Magazine article Science News

Electron Holography on a Crystal Canvas

Magazine article Science News

Electron Holography on a Crystal Canvas

Article excerpt

Electron holography on a crystal canvas

Surface scientist expend a great deal of effort pinpointing the locations of atoms on or near a material's surface--a task they would find easier and more revealing if they could obtain three-dimensional images with enough resolution to depict the atoms' precise locations. That capability now seems within reach.

For the first time, a team of researchers has reconstructed a surface's three-dimensional crystal structure from the pattern generted by electrons emitted from surface atoms. The results prove that a diffraction pattern produced by such electrons can be interpreted as a hologram -- the electron-generated equivalent of the visible-light holograms so often used today as security features on credit cards.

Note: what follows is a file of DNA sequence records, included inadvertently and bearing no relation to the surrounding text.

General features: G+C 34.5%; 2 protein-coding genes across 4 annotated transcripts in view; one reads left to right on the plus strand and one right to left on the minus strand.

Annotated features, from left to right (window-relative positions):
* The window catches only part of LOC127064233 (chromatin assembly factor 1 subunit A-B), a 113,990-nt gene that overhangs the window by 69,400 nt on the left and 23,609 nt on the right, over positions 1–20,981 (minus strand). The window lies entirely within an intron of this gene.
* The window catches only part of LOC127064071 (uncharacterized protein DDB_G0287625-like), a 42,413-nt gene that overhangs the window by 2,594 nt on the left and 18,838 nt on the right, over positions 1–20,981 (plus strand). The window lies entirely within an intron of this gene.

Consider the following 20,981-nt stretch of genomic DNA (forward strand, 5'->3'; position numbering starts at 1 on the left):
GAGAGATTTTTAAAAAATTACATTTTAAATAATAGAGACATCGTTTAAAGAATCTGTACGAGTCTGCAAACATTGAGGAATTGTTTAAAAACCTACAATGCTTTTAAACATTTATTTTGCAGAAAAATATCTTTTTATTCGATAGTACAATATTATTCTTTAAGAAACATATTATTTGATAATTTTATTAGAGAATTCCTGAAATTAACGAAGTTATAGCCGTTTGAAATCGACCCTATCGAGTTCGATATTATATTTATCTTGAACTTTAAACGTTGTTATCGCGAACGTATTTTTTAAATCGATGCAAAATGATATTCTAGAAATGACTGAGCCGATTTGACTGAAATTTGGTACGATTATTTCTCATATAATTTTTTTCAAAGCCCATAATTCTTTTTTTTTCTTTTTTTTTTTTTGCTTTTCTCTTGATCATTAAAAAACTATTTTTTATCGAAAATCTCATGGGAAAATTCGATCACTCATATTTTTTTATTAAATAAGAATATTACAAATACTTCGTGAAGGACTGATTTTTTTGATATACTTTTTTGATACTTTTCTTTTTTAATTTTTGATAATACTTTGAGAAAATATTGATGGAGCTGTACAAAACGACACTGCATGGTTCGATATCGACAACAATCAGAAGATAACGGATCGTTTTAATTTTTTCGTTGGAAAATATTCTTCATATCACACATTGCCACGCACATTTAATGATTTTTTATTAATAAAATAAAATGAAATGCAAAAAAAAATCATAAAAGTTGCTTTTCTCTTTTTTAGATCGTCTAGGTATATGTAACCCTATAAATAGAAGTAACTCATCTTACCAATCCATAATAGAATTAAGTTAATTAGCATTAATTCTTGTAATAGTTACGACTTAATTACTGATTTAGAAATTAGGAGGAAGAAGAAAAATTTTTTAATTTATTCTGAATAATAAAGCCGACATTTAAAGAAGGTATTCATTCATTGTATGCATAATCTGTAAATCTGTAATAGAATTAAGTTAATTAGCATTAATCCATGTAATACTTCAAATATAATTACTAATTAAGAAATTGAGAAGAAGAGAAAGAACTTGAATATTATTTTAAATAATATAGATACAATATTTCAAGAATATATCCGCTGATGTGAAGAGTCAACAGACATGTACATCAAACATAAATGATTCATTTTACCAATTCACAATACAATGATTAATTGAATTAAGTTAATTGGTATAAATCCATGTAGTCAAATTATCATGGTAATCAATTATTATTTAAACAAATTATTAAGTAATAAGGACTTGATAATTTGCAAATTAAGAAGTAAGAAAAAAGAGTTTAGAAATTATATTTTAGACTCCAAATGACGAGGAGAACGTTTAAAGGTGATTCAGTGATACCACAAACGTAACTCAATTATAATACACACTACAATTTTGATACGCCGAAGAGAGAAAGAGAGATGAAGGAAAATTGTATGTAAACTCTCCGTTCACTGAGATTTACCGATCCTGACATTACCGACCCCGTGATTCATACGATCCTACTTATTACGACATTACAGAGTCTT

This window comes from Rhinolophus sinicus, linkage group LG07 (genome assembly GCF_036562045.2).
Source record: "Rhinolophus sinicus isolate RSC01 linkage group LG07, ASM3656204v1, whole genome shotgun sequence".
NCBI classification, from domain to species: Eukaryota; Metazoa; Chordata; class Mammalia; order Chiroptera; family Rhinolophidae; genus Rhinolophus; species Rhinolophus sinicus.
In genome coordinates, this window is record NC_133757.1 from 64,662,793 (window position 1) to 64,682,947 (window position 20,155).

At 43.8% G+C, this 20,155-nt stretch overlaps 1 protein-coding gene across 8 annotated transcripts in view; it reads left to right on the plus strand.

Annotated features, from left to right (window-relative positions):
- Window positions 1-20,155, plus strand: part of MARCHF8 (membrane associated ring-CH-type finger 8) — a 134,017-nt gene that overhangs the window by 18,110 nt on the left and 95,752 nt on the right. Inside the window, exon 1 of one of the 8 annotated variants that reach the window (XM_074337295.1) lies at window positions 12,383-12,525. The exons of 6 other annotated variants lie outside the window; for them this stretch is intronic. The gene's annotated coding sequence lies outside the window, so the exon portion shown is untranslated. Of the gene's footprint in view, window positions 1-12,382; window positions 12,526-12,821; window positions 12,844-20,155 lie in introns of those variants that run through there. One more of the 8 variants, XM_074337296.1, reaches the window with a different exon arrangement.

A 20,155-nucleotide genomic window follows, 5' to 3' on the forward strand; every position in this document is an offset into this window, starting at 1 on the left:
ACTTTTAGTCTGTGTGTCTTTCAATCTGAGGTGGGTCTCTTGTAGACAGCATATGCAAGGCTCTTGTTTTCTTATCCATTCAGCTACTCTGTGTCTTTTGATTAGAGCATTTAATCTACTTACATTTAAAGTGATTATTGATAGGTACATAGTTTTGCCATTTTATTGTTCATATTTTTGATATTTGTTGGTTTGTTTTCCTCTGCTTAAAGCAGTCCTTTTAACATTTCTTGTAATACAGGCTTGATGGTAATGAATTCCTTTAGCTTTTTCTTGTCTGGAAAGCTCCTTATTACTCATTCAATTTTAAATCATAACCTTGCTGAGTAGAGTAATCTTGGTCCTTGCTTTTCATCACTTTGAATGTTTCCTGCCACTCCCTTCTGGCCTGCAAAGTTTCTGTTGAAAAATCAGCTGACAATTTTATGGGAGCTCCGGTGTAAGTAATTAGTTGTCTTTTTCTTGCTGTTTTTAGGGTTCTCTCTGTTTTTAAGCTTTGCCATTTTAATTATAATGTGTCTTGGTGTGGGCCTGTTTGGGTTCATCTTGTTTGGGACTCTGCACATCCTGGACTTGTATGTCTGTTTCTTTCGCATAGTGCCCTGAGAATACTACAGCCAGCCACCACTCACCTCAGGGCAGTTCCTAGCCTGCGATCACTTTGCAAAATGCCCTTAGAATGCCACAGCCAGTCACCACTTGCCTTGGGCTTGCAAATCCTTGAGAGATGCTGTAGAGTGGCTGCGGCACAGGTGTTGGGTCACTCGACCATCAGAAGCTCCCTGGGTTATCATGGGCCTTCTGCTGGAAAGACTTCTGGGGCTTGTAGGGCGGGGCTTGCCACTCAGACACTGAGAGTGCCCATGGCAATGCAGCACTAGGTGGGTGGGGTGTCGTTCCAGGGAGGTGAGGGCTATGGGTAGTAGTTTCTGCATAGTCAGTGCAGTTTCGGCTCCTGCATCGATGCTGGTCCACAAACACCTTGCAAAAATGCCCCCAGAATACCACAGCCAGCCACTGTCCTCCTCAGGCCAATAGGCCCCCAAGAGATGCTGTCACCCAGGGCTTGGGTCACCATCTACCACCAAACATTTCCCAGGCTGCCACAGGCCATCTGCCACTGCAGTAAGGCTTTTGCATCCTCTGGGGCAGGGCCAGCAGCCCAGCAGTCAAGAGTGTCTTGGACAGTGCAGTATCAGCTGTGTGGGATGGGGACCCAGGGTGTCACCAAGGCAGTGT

"Experimentalists have been seeing these [diffraction] patterns for years. They had jsut never thought of interpreting them as holograms," says physicist Dilano K. Saldin of the university of Wisconsin-Milwaukee. He and his colleagues describe their reconstruction technique inthe Aug. 20 PHYSICAL REVIEW LETTERS.

When an atom near the surface emits an electron, that electron may come directly to the surface or it may bounce off a neighboring atom before emerging. Because electrons also behave like waves, electrons traveling along paths of different lengths would overlap at the detector, producing a distinctive interference pattern. The intensity of that diffraction pattern would vary from place to place, depending on the angle at which the electrons leave the surface. …

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